I suspect that some of the things Pamela refers to as “errors” are in fact stylistic in nature, and not “errors” per se. I say this because prior to publishing Kiss of the Butterfly, it was proof-read and edited by: 1) two university literature professors; 2) four university history professors; 3) a professional editor at a major U.S. publishing house; 4) a well-known reporter from a major U.K. newspaper; 5) a published poet; and 6) a professional screen-play writer. In addition, several other friends also proof-read/edited it. Thus, Kiss of the Butterfly probably has fewer grammatical, punctuation or spelling errors than many popular books published by major publishing houses, especially the Dan Brown books and Twilight series. Pamela noted that Kiss of the Butterfly does not use italics when a person is thinking, as opposed to speaking. There is no grammatical rule on this and it is a matter of individual preference: some authors us italics, some authors don’t. Some readers prefer it, some don't.

    Once again, many thanks to Pamela for taking the time to read and review Kiss of the Butterfly. She has been a wonderful and gracious host to Kiss of the Butterfly as it has fluttered through the blogosphere.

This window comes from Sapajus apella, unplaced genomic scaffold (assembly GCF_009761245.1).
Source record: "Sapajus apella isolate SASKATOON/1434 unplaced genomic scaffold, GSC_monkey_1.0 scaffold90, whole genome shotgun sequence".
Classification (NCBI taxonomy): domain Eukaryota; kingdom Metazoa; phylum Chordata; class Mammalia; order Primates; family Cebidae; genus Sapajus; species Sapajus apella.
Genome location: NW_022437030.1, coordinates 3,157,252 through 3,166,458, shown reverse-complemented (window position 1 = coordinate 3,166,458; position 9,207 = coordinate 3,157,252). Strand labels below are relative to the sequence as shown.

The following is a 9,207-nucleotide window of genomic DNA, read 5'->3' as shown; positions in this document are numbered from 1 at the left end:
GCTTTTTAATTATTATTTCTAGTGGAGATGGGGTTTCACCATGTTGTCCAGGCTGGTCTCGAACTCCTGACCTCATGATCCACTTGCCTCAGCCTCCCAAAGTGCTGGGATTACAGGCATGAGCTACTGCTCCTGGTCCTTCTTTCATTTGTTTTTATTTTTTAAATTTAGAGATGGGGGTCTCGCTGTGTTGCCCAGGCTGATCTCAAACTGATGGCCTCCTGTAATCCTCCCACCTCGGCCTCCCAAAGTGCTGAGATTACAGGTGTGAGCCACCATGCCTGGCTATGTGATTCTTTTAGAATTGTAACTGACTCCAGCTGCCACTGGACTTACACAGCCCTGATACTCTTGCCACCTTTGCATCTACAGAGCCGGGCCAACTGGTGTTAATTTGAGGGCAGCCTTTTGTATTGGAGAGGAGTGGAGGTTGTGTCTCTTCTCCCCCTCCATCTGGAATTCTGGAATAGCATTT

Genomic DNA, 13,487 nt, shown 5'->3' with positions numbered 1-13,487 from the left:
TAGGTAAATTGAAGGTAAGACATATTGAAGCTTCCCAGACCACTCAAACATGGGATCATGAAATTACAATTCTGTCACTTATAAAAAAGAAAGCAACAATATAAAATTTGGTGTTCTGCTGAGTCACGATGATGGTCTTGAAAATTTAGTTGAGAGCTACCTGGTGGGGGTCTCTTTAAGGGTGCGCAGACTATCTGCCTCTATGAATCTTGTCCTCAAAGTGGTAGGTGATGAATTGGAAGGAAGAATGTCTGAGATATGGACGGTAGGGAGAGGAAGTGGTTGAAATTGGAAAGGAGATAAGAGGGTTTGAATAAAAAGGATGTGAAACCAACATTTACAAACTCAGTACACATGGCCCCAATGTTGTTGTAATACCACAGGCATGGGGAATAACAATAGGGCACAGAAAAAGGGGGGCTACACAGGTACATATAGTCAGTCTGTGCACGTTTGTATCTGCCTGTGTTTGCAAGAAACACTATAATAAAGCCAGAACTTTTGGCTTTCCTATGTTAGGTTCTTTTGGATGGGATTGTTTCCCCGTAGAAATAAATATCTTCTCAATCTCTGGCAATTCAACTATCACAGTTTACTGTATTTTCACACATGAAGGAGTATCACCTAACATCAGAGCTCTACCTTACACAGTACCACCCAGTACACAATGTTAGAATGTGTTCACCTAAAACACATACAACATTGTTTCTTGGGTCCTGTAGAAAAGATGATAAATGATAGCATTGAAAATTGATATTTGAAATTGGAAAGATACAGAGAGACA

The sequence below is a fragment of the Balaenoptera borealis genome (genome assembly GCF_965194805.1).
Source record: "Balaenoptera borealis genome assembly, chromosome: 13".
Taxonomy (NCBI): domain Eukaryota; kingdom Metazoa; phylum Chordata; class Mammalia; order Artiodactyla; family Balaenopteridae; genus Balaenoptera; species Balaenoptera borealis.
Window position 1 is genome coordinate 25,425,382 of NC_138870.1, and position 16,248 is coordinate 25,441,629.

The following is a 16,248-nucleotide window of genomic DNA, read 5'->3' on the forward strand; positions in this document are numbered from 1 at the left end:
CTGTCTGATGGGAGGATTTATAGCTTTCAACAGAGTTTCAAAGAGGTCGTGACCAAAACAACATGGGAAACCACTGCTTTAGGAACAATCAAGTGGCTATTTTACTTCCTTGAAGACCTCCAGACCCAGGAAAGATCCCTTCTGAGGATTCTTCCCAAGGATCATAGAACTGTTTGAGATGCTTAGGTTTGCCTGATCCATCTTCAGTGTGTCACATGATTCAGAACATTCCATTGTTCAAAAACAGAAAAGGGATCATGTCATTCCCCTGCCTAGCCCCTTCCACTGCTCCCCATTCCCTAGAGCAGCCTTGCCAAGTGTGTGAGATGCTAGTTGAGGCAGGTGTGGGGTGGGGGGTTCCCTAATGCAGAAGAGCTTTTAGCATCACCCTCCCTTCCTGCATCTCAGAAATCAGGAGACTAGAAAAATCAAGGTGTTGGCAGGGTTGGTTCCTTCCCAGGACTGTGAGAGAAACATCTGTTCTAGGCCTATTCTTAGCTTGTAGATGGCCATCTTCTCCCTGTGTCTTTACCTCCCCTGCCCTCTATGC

2. Hi Pamela,

    Thanks for a candid and honest review of this book.

    I also have a copy in exchange for a review, although it hasn't quite made it to the top of my reading list yet.

    I too would have been a little confused by characters unspoken thoughts being placed in speech quotes, so I am pleased that James took the time to leave a comment outlining his thinking on the choice of presentation, now I shall be ready for it when I start reading.

    It sounds as though, overall, you quite enjoyed 'Kiss ...'